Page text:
If Not Equity, Then What?

“There is something else that may encourage an existing homeowner to move, and that is falling mortgage rates. When rates fall, an existing homeowner can buy the same amount of home for a lower monthly payment or buy more home for the same monthly payment, because the lower rates boost their house-buying power,” said Fleming. “However, rates are expected to rise in the coming months as the economy continues to improve.

“While existing homeowners are sitting on record levels of equity, many of these owners have also secured historically low fixed mortgage rates. There is a financial ‘lock-in’ effect that increases as mortgage rates rise and as the size of a mortgage increases. Rising mortgage rates means it costs more to borrow the same amount that the homeowner owes on their existing mortgage,” said Fleming. “The more the prevailing market mortgage rate exceeds the homeowner’s existing mortgage rate, the larger the lock-in effect. Why move out if you must move ‘down’ or pay more to move up?

“So, if two-thirds of Americans are homeowners and many have record levels of equity, should we expect them all to tap their equity and sell? Don’t count on it, because you can’t buy what’s not for sale, even if you can afford it, and why move out if you must move ‘down’ or pay more to move up?”

Next Release

The next Potential Home Sales Model will be released on November 19, 2021 with October 2021 data.

About the Potential Home Sales Model

Potential home sales measures existing-homes sales, which include single-family homes, townhomes, condominiums and co-ops on a seasonally adjusted annualized rate based on the historical relationship between existing-home sales and U.S. population demographic data, homeowner tenure, house-buying power in the U.S. economy, price trends in the U.S. housing market, and conditions in the financial market. When the actual level of existing-home sales are significantly above potential home sales, the pace of turnover is not supported by market fundamentals and there is an increased likelihood of a market correction. Conversely, seasonally adjusted, annualized rates of actual existing-home sales below the level of potential existing-home sales indicate market turnover is underperforming the rate fundamentally supported by the current conditions. Actual seasonally adjusted annualized existing-home sales may exceed or fall short of the potential rate of sales for a variety of reasons, including non-traditional market conditions, policy constraints and market participant behavior. Recent potential home sale estimates are subject to revision to reflect the most up-to-date information available on the economy, housing market and financial conditions. The Potential Home Sales model is published prior to the National Association of Realtors’ Existing-Home Sales report each month.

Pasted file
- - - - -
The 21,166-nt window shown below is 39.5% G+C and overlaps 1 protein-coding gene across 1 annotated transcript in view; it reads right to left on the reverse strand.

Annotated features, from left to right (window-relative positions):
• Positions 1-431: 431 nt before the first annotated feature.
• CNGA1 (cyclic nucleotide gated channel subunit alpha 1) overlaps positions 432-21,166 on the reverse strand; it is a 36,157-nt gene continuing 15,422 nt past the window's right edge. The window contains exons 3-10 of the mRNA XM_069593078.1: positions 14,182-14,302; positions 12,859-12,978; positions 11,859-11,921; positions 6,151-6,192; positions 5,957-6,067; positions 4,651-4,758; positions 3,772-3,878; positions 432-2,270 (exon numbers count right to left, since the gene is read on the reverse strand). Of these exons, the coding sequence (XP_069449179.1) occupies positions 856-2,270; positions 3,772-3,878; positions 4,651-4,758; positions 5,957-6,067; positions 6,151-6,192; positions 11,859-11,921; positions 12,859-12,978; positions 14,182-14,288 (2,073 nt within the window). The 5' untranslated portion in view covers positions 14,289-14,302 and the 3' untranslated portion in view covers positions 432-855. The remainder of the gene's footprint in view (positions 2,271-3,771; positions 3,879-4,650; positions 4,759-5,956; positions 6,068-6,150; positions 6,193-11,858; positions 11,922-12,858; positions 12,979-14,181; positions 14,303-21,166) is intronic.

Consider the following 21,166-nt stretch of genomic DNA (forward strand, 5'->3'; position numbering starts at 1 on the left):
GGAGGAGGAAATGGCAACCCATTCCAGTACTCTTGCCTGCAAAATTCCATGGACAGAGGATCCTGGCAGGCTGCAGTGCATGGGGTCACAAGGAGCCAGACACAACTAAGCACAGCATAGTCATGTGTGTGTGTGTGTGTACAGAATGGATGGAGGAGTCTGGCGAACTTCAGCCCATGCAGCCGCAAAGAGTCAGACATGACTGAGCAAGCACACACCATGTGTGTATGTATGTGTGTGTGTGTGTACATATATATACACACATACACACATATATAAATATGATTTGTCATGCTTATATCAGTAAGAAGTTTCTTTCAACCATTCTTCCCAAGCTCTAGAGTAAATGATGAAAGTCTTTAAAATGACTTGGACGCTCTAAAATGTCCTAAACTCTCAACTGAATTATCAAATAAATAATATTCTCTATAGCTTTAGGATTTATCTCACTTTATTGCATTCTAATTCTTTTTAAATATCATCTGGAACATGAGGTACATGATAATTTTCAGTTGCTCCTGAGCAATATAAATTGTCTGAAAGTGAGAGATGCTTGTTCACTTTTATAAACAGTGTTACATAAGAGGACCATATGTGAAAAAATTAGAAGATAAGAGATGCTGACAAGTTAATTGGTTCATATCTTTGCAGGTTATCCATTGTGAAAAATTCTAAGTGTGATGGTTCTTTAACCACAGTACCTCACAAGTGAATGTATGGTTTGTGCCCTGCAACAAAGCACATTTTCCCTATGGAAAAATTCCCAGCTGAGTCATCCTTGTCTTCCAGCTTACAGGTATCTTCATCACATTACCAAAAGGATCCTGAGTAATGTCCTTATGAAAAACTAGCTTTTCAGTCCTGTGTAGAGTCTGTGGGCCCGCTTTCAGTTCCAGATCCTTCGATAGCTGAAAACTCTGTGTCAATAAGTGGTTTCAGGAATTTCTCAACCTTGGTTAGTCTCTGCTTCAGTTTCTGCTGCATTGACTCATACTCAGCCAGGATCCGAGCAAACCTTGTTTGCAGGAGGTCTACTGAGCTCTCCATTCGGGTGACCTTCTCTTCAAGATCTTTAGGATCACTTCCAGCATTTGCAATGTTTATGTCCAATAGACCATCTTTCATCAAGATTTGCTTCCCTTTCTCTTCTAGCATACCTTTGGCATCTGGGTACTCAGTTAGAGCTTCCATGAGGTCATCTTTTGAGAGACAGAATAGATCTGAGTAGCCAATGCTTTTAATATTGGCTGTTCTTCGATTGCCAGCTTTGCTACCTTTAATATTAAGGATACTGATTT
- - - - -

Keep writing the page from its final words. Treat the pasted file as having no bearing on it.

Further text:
Opinions, estimates, forecasts and other views contained in this page are those of First American’s Chief Economist, do not necessarily represent the views of First American or its management, should not be construed as indicating First American’s business prospects or expected results, and are subject to change without notice. Although the First American Economics team attempts to provide reliable, useful information, it does not guarantee that the information is accurate, current or suitable for any particular purpose. © 2021 by First American. Information from this page may be used with proper attribution.

About First American

First American Financial Corporation (NYSE: FAF) is a leading provider of title insurance, settlement services and risk solutions for real estate transactions that traces its heritage back to 1889. First American also provides title plant management services; title and other real property records and images; valuation products and services; home warranty products; banking, trust and wealth management services; and other related products and services. With total revenue of $7.1 billion in 2020, the company offers its products and services directly and through its agents throughout the United States and abroad. In 2021, First American was named to the Fortune 100 Best Companies to Work For® list for the sixth consecutive year. More information about the company can be found at

1 This release includes a revision to the annual income series using the 2020 Current Population Survey Annual Social and Economic Supplement (CPS ASEC)


Media Contact:

Marcus Ginnaty

Corporate Communications

First American Financial Corporation

(714) 250-3298

Investor Contact:

Craig Barberio

Investor Relations

First American Financial Corporation

(714) 250-5214